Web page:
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Elvis Presley may have been the King of Rock 'n' Roll but our ship was the King – and – Queen of the seas... truly one of the greatest PEOPLES' ships in the world.
– James Homer
The photos of her demise are heartbreaking.
– Matt Welsby
The SS Canberra, erstwhile passenger-liner, troop ship, prisoner-of-war transport and cruiser, was manned in her last hours by just 72 staff. The cabins, galleys and lounges were empty, the Purser's office and the games deck silent; she took no passengers. In better days it took a company of close to 800 to run the busy communities of immigrants, soldiers, and holidaymakers she carried.
It had taken nearly two years to build 'yard number 1621'; she was twice the length of a football pitch1, towered ten storeys above the waterline, accommodated 2,238 passengers and had cost P&O a cool £15 million. In 1960 the Australian Prime Minister-of-the-day's wife and a bottle of Australian wine had launched her into Belfast's Musgrave Channel. And into a popularity many a Prime Minister would be envious of — she gained a place in the hearts of thousands — some crew, some passengers, some merely onlookers. The comments at the top of the Entry are quoted from and are typical of those found in guestbooks and forums on webpages dedicated to the Canberra and there are many, many such messages.
Nearly 40 years on from her launch, on 10 October, 1997, the Canberra left the UK from Southampton docks for the last time, in the dark, to the accompaniment of bagpipes playing 'Dark Isle', 'Flowers of the Forest' and 'Flower of Scotland' on a cassette tape her Captain had had made for the occasion. Only a handful of ex-crew were there to see her off. It was a far cry from the throngs who'd crowded the dock in the 1960s and 70s to send off those bound for £10-a-ticket new lives in the New World with thousands of coloured paper streamers, symbolically tearing the links to the Old World apart one by one as the great ship pulled away from the harbour wall.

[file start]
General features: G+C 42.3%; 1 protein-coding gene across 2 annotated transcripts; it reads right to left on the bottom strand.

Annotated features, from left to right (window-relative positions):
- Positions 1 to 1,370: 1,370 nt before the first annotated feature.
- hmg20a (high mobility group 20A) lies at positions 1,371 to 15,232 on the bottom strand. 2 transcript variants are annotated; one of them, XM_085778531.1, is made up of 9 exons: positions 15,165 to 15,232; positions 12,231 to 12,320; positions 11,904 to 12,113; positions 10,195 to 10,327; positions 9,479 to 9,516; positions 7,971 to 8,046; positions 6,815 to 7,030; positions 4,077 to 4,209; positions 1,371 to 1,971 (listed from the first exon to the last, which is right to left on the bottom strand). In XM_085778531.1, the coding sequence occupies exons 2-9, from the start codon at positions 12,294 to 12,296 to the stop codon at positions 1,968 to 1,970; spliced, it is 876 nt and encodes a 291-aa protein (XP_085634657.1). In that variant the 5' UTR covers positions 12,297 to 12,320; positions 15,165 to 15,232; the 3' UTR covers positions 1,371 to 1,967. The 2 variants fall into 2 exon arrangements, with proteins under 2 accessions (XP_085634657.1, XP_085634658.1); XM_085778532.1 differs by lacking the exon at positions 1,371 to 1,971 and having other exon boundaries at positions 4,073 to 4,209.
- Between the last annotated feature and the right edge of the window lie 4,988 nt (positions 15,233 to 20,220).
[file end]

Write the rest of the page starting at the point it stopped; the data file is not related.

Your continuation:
For a decade she had plied her passenger trade between the continents, then the war-closed Suez Canal, the take-off of mass air travel and restrictions on immigration raised costs, reduced passengers numbers and nearly led to her being prematurely scrapped. Reprieved by the burgeoning cruise industry, Canberra had switched to ferrying holidaymakers with ease and to great success.
She'd come and gone from Southampton many times in her career. Her most glorious Southampton homecoming was in 1982 when she'd been escorted there in sunshine by a flotilla of boats, fire-tugs, helicopters and airplanes to the sound of 'Land of Hope and Glory' played by the Royal Marines' band and a chorus of ships' hooters. Crowds lined the water-edge shouting, cheering and waving banners. That was on her return from service in the Falklands when she'd exchanged cruise-takers for soldiers, and Port Said and Sydney harbour for Port Stanley and Goose Green.